Officials with the Kennewick School District confirmed Thursday two cases of whooping cough at Cottonwood Elementary and Desert Hills Middle schools.
A third student was being examined for also possibly having the infectious disease.
Whooping cough, or pertussis, is known for the distinctive cough it causes. The disease is preventable through vaccination.
The latest cases brought the tally for 2012 to five cases in Benton and Franklin counties. There were 11 cases last year.
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"Obviously, we're going to be way over our 2011 levels," said Amy Person, health officer for the Benton Franklin Health District.
Letters will be sent home with all Kennewick students today informing parents of the situation and how the district is cooperating with health authorities.
District spokeswoman Lorraine Cooper said one of the confirmed cases involves an elementary student and the other is a middle school student. Person said the students are being treated and are out of school but are not hospitalized.
Whooping cough is a bacterial infection that causes respiratory problems and is spread by coughing and sneezing, according to information from the Washington Department of Health. The disease has mild symptoms at first, but soon develops into severe coughing fits that can last for weeks. Antibiotics are used to treat the disease.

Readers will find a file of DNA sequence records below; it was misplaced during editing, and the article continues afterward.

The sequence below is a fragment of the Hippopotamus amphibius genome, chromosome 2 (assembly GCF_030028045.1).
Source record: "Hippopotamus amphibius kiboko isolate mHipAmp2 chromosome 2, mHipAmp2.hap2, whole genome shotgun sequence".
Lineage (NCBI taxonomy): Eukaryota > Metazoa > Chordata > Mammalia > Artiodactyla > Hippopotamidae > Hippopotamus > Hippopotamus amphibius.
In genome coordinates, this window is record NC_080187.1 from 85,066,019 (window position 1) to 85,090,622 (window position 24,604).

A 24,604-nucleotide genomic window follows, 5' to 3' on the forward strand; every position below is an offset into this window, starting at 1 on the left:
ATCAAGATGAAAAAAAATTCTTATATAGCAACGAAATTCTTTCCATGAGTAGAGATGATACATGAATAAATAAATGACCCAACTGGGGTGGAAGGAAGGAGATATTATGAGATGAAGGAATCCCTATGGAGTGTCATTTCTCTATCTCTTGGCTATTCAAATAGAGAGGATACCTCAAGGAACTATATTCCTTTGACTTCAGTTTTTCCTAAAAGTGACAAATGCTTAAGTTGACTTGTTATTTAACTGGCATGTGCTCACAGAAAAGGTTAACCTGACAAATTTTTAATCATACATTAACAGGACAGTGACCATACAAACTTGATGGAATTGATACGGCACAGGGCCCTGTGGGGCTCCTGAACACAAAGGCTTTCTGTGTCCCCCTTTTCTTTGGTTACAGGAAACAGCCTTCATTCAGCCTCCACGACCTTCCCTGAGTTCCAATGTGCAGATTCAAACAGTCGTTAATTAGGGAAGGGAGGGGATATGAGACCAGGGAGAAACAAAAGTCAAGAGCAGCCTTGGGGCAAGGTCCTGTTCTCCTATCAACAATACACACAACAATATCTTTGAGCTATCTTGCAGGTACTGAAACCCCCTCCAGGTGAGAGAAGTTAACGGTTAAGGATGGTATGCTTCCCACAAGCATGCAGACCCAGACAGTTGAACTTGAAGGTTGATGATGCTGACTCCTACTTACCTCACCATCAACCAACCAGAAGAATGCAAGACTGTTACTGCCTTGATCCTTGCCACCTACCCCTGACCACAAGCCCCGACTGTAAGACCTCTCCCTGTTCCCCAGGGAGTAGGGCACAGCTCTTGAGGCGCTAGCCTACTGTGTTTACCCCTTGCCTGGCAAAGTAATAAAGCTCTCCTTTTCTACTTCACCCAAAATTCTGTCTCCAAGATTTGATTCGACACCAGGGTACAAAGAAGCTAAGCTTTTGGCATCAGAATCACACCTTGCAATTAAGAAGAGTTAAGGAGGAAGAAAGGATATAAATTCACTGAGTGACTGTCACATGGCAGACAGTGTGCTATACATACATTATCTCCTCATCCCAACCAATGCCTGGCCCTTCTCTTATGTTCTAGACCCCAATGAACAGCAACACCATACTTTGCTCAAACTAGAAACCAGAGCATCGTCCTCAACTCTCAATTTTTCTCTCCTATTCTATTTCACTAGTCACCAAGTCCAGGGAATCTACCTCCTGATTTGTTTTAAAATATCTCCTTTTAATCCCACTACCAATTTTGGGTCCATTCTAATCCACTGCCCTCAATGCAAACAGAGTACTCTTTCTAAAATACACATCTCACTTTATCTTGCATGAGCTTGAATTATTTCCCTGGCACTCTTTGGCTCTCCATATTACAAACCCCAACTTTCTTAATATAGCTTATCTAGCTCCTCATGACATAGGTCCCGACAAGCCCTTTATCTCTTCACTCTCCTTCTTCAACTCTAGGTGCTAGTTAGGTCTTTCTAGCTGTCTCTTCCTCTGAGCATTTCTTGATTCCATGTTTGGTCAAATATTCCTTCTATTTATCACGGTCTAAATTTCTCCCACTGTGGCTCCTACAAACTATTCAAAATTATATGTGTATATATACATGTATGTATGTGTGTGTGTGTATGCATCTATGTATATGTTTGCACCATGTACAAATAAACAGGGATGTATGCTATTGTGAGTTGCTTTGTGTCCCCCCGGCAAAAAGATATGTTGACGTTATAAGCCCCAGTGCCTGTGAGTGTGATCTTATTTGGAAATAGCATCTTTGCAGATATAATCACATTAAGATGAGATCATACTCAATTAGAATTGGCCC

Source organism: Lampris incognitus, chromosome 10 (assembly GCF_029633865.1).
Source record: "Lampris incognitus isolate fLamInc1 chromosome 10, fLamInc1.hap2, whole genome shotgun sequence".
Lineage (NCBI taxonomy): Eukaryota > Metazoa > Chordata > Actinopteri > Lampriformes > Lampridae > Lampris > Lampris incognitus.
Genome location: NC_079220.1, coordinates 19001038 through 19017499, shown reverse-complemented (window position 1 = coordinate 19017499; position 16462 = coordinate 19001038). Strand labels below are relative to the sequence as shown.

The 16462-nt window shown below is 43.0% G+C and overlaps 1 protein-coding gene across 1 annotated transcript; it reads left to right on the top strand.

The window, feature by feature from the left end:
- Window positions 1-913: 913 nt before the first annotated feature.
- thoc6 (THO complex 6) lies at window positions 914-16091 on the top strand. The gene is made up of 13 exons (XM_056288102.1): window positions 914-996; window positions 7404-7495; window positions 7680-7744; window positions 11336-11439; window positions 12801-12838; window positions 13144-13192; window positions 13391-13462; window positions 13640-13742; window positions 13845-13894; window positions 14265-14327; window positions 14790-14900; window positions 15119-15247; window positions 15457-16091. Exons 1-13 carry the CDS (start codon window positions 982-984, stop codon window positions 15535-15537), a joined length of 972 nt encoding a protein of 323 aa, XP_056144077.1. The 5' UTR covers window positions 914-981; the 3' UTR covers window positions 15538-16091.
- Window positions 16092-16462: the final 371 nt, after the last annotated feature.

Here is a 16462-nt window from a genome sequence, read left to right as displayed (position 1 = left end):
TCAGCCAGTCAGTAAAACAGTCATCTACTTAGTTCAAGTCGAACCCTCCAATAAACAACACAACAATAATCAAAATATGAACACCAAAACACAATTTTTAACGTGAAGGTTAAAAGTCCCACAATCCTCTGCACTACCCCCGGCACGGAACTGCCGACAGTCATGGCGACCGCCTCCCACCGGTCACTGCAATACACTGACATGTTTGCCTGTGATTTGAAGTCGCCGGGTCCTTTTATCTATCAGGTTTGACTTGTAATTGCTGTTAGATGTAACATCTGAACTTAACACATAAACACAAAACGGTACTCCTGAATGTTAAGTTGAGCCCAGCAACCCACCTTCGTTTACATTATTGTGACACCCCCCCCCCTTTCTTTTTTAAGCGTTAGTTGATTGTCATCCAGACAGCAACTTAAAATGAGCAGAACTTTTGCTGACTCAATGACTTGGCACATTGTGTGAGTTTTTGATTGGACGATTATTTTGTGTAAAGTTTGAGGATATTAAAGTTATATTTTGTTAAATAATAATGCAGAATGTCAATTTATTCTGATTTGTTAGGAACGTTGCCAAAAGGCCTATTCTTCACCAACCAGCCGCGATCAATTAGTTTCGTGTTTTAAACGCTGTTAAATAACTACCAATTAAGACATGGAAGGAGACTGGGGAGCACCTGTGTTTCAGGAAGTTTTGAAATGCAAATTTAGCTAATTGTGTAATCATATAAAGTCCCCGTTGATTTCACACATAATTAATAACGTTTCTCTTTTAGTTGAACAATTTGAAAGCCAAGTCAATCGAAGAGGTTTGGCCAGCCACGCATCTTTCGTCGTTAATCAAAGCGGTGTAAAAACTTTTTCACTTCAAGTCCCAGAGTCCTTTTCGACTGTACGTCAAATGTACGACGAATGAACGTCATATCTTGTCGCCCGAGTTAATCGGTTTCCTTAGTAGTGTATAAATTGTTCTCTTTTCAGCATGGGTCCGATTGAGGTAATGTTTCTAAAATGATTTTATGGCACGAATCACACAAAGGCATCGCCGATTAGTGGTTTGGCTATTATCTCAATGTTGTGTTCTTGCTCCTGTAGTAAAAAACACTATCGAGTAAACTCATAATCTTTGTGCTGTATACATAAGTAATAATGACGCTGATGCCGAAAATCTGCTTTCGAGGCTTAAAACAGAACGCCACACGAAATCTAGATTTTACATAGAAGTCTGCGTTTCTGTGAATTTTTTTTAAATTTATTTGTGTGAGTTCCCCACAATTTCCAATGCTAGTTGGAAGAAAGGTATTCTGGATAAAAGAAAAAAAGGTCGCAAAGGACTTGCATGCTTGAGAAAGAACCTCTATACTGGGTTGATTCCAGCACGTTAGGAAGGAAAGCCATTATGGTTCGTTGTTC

Children and adults can suffer from pneumonia, trouble sleeping, incontinence and broken ribs from the illness. Infants particularly are at risk and can die as a result of infection.
Person said people should seek medical attention if they have a cough that is persisting. Practicing good hygiene, such as regular handwashing, also prevents the disease from spreading.
Cooper said that students who are vaccinated against the disease won't get infected. However, she said a child's immunity from the initial set of childhood vaccinations begins to wear off around the age of 10. A booster shot that covers whooping cough, along with tetanus and diptheria, can extend a child's immunity.
While most students are vaccinated, not all are. Kennewick, along with other public school districts, allows parents and guardians to exempt their children from vaccinations on health and religious grounds. The number of children in the district who are not vaccinated was not immediately available Thursday.
Last year, 29 cases of whooping cough were reported in Grant County. There were 57 cases investigated by the health district during the 16-month outbreak, which included one infant death.
In the previous five years, Grant County reported one to four cases a year. State records show two infants died from whooping cough in Yakima and Snohomish counties in 2011.